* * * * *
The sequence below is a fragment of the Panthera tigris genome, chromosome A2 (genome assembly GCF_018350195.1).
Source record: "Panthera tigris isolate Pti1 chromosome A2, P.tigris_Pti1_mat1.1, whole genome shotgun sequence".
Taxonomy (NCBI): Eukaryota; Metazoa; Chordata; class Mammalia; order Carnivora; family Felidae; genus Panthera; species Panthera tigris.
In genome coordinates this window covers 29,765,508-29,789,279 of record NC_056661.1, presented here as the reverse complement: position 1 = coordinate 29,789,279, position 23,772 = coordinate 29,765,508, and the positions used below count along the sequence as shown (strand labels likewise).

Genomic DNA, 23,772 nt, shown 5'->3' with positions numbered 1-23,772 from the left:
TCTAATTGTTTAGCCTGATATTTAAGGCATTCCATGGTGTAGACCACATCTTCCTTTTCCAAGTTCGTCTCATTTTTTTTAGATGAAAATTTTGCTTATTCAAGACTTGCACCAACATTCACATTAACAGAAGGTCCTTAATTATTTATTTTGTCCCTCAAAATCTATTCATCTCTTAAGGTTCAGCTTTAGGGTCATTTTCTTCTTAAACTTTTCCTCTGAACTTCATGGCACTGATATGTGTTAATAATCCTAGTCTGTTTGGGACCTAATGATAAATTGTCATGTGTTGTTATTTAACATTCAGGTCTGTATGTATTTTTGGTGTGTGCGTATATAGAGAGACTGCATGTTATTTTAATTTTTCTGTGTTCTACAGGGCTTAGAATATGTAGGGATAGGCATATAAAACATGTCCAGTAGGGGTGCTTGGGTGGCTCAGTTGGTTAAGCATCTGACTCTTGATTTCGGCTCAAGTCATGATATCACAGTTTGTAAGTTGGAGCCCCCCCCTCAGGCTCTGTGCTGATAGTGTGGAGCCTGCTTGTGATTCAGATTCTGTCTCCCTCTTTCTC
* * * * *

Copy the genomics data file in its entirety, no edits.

The sequence below is a fragment of the Panthera tigris genome, chromosome A2 (genome assembly GCF_018350195.1).
Source record: "Panthera tigris isolate Pti1 chromosome A2, P.tigris_Pti1_mat1.1, whole genome shotgun sequence".
Taxonomy (NCBI): Eukaryota; Metazoa; Chordata; class Mammalia; order Carnivora; family Felidae; genus Panthera; species Panthera tigris.
In genome coordinates this window covers 29,765,508-29,789,279 of record NC_056661.1, presented here as the reverse complement: position 1 = coordinate 29,789,279, position 23,772 = coordinate 29,765,508, and the positions used below count along the sequence as shown (strand labels likewise).

Genomic DNA, 23,772 nt, shown 5'->3' with positions numbered 1-23,772 from the left:
TCTAATTGTTTAGCCTGATATTTAAGGCATTCCATGGTGTAGACCACATCTTCCTTTTCCAAGTTCGTCTCATTTTTTTTAGATGAAAATTTTGCTTATTCAAGACTTGCACCAACATTCACATTAACAGAAGGTCCTTAATTATTTATTTTGTCCCTCAAAATCTATTCATCTCTTAAGGTTCAGCTTTAGGGTCATTTTCTTCTTAAACTTTTCCTCTGAACTTCATGGCACTGATATGTGTTAATAATCCTAGTCTGTTTGGGACCTAATGATAAATTGTCATGTGTTGTTATTTAACATTCAGGTCTGTATGTATTTTTGGTGTGTGCGTATATAGAGAGACTGCATGTTATTTTAATTTTTCTGTGTTCTACAGGGCTTAGAATATGTAGGGATAGGCATATAAAACATGTCCAGTAGGGGTGCTTGGGTGGCTCAGTTGGTTAAGCATCTGACTCTTGATTTCGGCTCAAGTCATGATATCACAGTTTGTAAGTTGGAGCCCCCCCCTCAGGCTCTGTGCTGATAGTGTGGAGCCTGCTTGTGATTCAGATTCTGTCTCCCTCTTTCTC